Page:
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by Kaitlin McManus | March 27, 2020

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Whether you’re freelancing to pick up some additional work in these uncertain times or starting a new career altogether, freelancing is a great opportunity for those with desirable skills. Freelancing has a ton of benefits—including working remotely (very important at the moment), choosing your own hours, and only taking the jobs that you want to take, so it’s no wonder that it’s an attractive option. So let’s talk about some of the tools that are available to aspiring (or thriving!) freelancers.

Freelancing Job Boards

Freelancer job boards like Upwork, Fiverr, and GURU can help get your name out to clients and establish your reputation as a reliable freelancer who provides quality work product. Different sites focus on different industries and types of jobs, so whether you’re a writer, a video editor, an SEO specialist, or anything in between, you can find the niche you want to work in.

Website Builders

When it comes to freelancing, however, the goal is to not have to rely on job boards for income. It’s much preferable to have a steady stream of recurring clients that you’ve built a relationship with and who would be happy to share your information with their colleagues. That’s why it’s important for freelancers to have a website for their services. Website design can be difficult, however—that’s where website builders come in. These are services that take most of the coding and “hard stuff” out of website design and let you customize the design to your aesthetic and desired functionality. I use Squarespace for my personal website, but some others that I’ve heard good things about are Wix, GoDaddy, and Weebly. These services will host your domain name for you and will run your website, which you can redesign whenever and however you want, for a monthly fee.

Project Management Tools

Hopefully, you’ll be managing several different projects for different clients at any given time. If this is the case, good for you! But you’ll probably want an app that can keep track of what you have accomplished for each client and what remains on your to-do list as deadlines begin to loom. The tool that works best for you will likely depend upon the type of work that you do and what your workflow looks like, so check out your options. Many project management apps are free, and the ones you pay for usually have trial periods, so definitely don’t be afraid to shop around to see what fits! Some popular options are Asana, Trello, and Taskboard.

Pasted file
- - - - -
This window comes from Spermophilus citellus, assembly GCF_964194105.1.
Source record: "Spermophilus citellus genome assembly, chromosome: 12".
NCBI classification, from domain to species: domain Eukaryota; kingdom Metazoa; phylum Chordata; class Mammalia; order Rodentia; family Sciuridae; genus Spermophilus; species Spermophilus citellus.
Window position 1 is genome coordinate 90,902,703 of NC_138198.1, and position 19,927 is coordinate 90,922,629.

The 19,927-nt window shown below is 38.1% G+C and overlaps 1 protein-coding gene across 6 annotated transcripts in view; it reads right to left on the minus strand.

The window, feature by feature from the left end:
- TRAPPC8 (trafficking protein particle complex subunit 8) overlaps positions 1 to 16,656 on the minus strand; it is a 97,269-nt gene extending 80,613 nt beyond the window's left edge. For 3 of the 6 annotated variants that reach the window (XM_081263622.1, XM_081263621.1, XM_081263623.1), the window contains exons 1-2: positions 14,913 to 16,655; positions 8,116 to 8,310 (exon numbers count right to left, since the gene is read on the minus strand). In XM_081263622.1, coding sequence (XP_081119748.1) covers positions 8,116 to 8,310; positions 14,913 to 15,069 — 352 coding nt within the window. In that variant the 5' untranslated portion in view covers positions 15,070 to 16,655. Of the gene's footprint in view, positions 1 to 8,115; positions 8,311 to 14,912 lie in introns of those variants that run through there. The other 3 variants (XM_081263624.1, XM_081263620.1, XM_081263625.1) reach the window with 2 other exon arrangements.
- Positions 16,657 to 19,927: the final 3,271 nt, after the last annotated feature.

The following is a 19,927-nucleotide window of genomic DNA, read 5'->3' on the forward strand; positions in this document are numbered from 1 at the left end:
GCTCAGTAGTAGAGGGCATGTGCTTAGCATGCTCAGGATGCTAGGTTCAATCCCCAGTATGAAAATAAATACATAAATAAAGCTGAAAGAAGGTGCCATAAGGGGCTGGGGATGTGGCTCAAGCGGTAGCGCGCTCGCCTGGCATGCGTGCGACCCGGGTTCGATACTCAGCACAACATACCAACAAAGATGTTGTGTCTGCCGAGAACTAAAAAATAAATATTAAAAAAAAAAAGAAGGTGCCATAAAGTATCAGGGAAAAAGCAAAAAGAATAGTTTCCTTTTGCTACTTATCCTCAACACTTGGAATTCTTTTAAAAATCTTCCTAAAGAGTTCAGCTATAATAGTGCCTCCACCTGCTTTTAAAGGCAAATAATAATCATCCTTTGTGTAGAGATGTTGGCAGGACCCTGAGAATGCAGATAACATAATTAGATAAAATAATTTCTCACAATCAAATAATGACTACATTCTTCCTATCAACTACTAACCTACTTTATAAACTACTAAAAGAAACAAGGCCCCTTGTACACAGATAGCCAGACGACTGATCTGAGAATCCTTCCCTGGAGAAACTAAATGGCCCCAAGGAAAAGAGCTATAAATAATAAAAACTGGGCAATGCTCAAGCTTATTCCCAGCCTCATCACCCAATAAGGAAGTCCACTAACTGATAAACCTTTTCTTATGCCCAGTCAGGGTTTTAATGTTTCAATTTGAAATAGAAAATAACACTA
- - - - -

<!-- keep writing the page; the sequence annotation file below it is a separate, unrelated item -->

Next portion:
Time Trackers

Freelancers often bill hourly, so keeping track of the time that you work for each client is critical—you should never work on a freelance project without proper compensation! The easiest way to keep track of your time working, right down to the minute, is by using a time-tracking app. Options include apps like Due, TopTracker, and Toggl, all of which record time for clients, as well as apps like RescueTime, which can help you see how exactly you’re using your time on your computer and shows you ways in which you could be more productive.

Invoicing Software

Here comes the fun part of freelancing—getting paid. Some freelancing job boards will take care of the payment stuff for you, but if your service doesn’t or if you’re working for a client directly, it’s important to invoice all your projects properly—in part for the client so they can see how much they owe and for exactly what services and in part for your own records. Tracking your invoices and payments is particularly important when it comes time for tax season—you’ll definitely need to know exactly how much you made while freelancing. Many of the time trackers I mentioned include invoicing options, since the two often go hand in hand, though there are other apps available as well, including Freshbooks, QuickBooks Self-Employed, and Bonsai. Many companies will require an official invoice in order to pay you, so definitely don’t forget this tool—unless you want all your work to be pro bono!

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